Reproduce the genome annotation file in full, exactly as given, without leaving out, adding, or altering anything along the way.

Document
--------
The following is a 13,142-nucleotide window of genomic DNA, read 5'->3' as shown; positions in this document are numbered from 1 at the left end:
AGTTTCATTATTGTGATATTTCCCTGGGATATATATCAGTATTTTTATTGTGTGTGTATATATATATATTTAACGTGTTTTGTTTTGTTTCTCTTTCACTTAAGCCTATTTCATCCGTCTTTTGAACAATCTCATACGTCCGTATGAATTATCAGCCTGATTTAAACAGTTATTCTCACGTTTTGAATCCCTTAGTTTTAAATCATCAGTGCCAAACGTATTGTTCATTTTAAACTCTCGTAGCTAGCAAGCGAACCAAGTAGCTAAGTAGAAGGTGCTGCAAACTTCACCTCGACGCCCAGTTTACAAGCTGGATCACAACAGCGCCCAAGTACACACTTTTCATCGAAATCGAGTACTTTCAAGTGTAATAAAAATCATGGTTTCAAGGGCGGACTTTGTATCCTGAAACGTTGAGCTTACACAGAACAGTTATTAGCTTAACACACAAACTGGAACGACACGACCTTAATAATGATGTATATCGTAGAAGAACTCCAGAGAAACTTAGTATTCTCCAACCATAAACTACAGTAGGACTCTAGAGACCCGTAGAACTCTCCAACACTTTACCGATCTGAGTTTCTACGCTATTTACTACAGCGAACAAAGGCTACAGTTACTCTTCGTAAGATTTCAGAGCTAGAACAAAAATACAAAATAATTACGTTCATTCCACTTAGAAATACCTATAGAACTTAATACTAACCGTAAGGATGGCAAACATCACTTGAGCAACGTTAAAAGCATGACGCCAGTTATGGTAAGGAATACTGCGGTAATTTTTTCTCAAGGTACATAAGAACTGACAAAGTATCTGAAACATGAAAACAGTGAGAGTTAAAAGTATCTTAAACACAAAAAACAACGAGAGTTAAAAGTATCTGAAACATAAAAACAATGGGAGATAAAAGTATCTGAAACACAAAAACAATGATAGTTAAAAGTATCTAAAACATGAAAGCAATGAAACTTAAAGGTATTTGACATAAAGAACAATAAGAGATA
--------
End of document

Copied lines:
The following is a 13,142-nucleotide window of genomic DNA, read 5'->3' as shown; positions in this document are numbered from 1 at the left end:
AGTTTCATTATTGTGATATTTCCCTGGGATATATATCAGTATTTTTATTGTGTGTGTATATATATATATTTAACGTGTTTTGTTTTGTTTCTCTTTCACTTAAGCCTATTTCATCCGTCTTTTGAACAATCTCATACGTCCGTATGAATTATCAGCCTGATTTAAACAGTTATTCTCACGTTTTGAATCCCTTAGTTTTAAATCATCAGTGCCAAACGTATTGTTCATTTTAAACTCTCGTAGCTAGCAAGCGAACCAAGTAGCTAAGTAGAAGGTGCTGCAAACTTCACCTCGACGCCCAGTTTACAAGCTGGATCACAACAGCGCCCAAGTACACACTTTTCATCGAAATCGAGTACTTTCAAGTGTAATAAAAATCATGGTTTCAAGGGCGGACTTTGTATCCTGAAACGTTGAGCTTACACAGAACAGTTATTAGCTTAACACACAAACTGGAACGACACGACCTTAATAATGATGTATATCGTAGAAGAACTCCAGAGAAACTTAGTATTCTCCAACCATAAACTACAGTAGGACTCTAGAGACCCGTAGAACTCTCCAACACTTTACCGATCTGAGTTTCTACGCTATTTACTACAGCGAACAAAGGCTACAGTTACTCTTCGTAAGATTTCAGAGCTAGAACAAAAATACAAAATAATTACGTTCATTCCACTTAGAAATACCTATAGAACTTAATACTAACCGTAAGGATGGCAAACATCACTTGAGCAACGTTAAAAGCATGACGCCAGTTATGGTAAGGAATACTGCGGTAATTTTTTCTCAAGGTACATAAGAACTGACAAAGTATCTGAAACATGAAAACAGTGAGAGTTAAAAGTATCTTAAACACAAAAAACAACGAGAGTTAAAAGTATCTGAAACATAAAAACAATGGGAGATAAAAGTATCTGAAACACAAAAACAATGATAGTTAAAAGTATCTAAAACATGAAAGCAATGAAACTTAAAGGTATTTGACATAAAGAACAATAAGAGATA